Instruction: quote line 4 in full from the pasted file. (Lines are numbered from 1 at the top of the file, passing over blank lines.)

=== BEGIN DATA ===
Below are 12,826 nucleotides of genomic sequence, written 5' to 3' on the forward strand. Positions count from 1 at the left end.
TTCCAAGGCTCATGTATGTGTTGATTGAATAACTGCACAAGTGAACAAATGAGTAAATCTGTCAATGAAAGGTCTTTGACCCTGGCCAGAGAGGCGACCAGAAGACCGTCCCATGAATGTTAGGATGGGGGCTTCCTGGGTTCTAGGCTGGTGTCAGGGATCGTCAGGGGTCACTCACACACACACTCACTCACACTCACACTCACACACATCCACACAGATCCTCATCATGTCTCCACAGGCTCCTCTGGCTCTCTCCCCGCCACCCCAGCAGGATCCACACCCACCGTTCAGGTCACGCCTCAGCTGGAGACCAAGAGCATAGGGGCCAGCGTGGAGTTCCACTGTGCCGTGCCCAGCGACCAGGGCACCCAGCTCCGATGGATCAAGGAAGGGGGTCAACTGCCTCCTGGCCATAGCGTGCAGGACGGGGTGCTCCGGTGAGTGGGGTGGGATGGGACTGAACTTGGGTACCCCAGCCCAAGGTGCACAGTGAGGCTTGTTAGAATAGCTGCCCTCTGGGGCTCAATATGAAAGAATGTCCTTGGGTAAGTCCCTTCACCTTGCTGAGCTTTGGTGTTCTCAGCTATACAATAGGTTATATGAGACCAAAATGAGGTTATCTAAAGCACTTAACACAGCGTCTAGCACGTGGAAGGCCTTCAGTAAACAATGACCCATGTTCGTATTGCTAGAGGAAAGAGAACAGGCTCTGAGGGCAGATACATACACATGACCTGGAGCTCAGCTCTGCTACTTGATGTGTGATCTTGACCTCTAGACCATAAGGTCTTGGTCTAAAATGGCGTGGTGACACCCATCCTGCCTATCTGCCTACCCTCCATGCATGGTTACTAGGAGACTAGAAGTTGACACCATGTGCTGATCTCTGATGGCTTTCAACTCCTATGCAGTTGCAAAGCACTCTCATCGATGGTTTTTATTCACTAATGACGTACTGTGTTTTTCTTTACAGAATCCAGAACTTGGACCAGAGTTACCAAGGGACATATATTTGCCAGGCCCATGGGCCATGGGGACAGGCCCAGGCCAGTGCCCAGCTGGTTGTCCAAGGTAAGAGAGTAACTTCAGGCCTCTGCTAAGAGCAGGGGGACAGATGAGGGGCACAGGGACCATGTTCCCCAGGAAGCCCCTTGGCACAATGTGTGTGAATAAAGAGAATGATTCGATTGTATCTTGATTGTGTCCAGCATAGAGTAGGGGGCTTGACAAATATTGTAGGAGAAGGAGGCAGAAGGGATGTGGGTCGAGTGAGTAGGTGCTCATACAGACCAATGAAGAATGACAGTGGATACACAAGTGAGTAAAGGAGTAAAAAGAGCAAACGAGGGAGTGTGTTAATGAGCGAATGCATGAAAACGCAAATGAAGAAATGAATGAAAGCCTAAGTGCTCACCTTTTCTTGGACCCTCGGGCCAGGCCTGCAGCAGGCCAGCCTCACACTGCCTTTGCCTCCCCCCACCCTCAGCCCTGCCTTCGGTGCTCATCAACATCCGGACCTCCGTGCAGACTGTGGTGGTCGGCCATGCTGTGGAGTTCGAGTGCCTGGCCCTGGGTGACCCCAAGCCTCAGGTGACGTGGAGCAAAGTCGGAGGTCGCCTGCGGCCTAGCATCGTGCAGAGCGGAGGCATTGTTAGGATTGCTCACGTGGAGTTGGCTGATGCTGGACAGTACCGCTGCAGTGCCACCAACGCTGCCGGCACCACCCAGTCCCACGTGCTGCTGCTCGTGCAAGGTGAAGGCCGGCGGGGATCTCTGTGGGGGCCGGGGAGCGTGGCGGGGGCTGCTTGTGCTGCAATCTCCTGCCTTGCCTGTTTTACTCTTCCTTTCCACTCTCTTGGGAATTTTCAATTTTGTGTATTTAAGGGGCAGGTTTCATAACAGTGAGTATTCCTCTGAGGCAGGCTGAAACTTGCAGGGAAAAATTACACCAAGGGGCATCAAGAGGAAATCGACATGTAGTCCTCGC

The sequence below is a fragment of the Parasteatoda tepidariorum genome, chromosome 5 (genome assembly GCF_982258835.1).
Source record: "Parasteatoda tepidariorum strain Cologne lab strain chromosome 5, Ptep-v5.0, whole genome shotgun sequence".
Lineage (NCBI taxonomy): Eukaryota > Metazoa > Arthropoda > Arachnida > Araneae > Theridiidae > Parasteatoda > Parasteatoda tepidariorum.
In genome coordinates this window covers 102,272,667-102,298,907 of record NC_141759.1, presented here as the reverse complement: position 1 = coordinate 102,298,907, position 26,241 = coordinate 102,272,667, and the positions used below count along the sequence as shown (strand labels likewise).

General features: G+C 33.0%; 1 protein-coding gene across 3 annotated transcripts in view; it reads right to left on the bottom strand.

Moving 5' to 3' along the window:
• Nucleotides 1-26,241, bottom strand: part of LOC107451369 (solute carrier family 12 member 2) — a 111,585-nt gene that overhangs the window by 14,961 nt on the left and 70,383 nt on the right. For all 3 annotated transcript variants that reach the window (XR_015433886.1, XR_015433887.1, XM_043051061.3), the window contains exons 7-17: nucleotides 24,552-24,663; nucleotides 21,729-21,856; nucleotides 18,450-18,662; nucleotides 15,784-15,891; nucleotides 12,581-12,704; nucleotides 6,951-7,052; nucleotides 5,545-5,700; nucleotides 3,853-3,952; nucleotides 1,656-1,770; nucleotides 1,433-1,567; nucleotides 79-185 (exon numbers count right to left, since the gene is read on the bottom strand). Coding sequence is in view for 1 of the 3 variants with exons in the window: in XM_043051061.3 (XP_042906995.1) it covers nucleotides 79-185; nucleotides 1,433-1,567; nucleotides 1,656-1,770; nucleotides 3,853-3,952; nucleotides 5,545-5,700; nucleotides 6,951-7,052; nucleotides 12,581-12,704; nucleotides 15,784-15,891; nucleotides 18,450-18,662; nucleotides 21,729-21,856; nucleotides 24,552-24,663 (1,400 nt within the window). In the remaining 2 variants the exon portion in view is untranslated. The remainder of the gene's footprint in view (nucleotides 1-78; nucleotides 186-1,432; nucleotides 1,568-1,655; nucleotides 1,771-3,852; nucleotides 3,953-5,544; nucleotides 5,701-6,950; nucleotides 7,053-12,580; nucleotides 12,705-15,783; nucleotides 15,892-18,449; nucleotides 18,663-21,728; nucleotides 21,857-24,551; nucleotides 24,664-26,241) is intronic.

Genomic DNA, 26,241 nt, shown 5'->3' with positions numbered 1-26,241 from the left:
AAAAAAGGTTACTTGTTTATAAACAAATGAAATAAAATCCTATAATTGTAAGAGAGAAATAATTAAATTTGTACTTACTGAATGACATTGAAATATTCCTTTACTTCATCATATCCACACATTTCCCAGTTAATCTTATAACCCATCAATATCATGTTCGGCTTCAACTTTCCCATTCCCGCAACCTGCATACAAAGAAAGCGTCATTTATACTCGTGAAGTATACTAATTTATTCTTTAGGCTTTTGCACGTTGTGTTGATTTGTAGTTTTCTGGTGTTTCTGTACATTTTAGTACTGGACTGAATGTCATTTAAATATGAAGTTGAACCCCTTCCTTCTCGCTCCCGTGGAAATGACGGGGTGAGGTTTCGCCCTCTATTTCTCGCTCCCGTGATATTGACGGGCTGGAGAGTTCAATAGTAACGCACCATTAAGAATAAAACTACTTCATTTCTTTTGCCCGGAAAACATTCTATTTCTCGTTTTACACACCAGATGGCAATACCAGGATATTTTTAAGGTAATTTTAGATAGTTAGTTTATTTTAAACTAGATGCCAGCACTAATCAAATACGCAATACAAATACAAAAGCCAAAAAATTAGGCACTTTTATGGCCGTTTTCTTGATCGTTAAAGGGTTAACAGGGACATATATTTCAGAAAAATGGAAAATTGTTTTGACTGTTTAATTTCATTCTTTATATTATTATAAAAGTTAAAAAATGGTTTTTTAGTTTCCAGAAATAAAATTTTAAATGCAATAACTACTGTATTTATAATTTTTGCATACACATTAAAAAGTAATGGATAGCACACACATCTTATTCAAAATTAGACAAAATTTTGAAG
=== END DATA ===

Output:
Source record: "Parasteatoda tepidariorum strain Cologne lab strain chromosome 5, Ptep-v5.0, whole genome shotgun sequence".